“It was awful,” Willie continued. “The bad weather meant that there were no games played. I was top scorer in my second season there but that was because no one else could play, apart from me and Don McEvoy, the manager. We were relegated from the Third Division.
“Luckily, Alan Ashman, Carlisle’s manager, came in for me (in October 1964). It was the finest thing that ever happened to me.”
Willie spent three seasons at Carlisle. The Blues were promoted as Third Division champions at the end of Willie’s first season, more than held their own in the second tier the following season and then missed promotion to the top flight by one place in the season after that. One of Willie’s team-mates at Carlisle was the future Leicester City cult hero, the centre-forward, Frank Large.
“He was unbelievable,” Willie remembered. “He was a smashing lad. Really and truly, a good lad.”
Willie’s next move was to top-flight Sheffield United in October 1967, where a team-mate was Alan Birchenall, until his move to Chelsea a month later.
“John Harris signed me, he was a gentleman," Willie continued. "They had a really first-class set of players, like Alan Hodgkinson, Lenny Badger, Tony Currie, Alan Woodward and Tony Wagstaff. The players had great individual skills. The trouble was that some of them were kids from Sheffield and after a match they were in the pubs and the clubs. It was a shame because a lot of those lads could have really made it, I learned a lot from that.
“In those days, Bramall Lane only had three sides - the fourth side opened out to the cricket ground. If we were winning 1-0 we just kicked the ball into the cricket ground!”
At the end of Willie’s first season at Sheffield United, John Harris became general manager and in August 1968, Arthur Rowley, who had scored 265 goals for Leicester City between 1950 and 1958, became team manager.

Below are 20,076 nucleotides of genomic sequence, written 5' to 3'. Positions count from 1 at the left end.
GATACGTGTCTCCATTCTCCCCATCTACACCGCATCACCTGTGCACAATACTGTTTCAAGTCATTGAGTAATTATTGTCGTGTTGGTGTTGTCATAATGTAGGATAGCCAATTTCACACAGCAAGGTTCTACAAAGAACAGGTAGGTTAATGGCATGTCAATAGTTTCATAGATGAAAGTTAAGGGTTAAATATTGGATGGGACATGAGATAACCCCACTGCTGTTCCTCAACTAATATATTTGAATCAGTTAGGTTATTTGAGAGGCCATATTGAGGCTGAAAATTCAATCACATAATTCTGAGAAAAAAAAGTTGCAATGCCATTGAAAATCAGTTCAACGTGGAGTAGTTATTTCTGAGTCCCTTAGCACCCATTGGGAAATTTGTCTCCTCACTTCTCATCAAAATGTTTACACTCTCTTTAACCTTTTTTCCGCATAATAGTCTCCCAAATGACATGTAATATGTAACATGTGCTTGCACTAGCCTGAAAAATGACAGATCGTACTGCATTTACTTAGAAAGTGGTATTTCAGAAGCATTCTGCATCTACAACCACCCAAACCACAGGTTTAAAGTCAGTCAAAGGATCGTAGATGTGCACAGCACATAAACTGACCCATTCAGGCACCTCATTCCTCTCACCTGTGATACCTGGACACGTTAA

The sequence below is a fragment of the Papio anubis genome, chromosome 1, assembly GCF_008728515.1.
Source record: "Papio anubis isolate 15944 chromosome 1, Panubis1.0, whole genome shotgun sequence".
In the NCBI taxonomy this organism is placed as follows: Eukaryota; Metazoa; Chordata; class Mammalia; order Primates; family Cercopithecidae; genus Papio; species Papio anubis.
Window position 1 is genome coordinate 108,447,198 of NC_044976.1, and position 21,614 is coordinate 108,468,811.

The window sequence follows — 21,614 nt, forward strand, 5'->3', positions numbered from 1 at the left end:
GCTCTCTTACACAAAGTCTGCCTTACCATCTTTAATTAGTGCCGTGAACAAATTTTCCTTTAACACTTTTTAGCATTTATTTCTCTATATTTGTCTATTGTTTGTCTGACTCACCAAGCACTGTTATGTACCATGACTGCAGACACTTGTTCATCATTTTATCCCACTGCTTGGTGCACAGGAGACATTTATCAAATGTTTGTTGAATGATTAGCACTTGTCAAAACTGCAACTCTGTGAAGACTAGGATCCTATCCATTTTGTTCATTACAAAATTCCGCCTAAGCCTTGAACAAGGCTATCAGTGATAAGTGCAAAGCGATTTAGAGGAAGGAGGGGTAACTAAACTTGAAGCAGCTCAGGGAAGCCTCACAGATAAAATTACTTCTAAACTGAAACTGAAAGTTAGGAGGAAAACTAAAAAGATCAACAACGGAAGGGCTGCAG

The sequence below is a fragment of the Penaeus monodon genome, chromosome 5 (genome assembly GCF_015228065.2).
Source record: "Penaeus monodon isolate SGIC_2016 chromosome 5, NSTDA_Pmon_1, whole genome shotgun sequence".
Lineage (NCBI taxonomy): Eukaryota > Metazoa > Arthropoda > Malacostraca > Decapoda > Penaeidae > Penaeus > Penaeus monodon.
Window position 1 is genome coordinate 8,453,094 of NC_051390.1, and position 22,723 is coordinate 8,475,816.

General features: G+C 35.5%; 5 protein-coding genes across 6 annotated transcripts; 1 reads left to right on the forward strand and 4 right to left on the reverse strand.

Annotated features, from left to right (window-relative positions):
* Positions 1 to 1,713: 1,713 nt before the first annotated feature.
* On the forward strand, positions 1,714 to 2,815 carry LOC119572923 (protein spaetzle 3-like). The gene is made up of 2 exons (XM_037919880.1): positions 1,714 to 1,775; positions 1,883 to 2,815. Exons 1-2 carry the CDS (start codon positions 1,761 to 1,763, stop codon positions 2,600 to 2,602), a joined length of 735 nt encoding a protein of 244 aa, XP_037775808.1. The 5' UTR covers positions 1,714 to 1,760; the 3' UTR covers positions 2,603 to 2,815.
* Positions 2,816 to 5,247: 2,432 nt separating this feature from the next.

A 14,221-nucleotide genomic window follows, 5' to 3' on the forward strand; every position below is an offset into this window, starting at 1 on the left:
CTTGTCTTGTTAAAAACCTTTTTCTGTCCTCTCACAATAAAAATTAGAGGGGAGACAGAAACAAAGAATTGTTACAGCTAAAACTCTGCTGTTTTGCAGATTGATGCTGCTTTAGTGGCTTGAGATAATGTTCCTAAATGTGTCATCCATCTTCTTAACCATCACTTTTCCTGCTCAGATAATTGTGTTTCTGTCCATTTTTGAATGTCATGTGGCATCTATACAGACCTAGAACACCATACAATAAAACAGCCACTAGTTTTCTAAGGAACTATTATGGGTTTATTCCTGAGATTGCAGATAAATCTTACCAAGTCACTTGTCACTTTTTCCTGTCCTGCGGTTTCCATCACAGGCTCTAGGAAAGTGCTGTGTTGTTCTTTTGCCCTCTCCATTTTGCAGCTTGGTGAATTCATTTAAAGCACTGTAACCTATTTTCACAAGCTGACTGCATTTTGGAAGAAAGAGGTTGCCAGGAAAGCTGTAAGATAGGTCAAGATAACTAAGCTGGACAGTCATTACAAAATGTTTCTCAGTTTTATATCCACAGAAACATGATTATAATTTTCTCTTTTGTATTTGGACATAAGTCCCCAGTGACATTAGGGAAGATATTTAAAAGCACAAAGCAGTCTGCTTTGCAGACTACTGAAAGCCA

He added: “I would have left anyway because of an offer I got from Cloughy (Derby County manager, Brian Clough). He’d been tracking me since he’d been manager at Hartlepool when I was at Carlisle, but I’d told him that there was no way I was going to Hartlepool.
“John Harris told me that he wanted to see me at Bramall Lane. When I got there, he told me Cloughy was there. Then he said: ‘Oh, you’re going to Derby!‘ I told him I wasn’t and that I was going to buy a house in Sheffield because my family was still in Carlisle. Cloughy was in the office. I knocked on the door, went in and Clough said, even though he knew I was going to buy a house: ‘You’re coming to Derby with me.’
“What had happened was that Arthur, who had just been appointed as team manager, had told Cloughy that he was getting rid of me. I realised I had to go, so I went to Derby.”
Willie was at the Baseball Ground for just over two seasons (August 1968 until November 1970). In his first season, the Rams were second tier champions and, the following season, they finished fourth in the old First Division behind Everton, Leeds United and Chelsea.
“Cloughy was fantastic,” Willie recalled. “He’d just brought in Dave Mackay (the Scotland international who’d had trophy-laden spells at Heart of Midlothian and Tottenham Hotspur). Everyone respected him, he could talk on the pitch. We looked after him on the pitch and Roy McFarland, who was about 21, played alongside him.
“After we’d been promoted, we beat Liverpool 4-0 at Anfield on a Bank Holiday. All my Liverpool-supporting family went, they couldn’t believe it! After the game I went to this big pub outside Anfield. My family were there and wouldn’t speak to me!”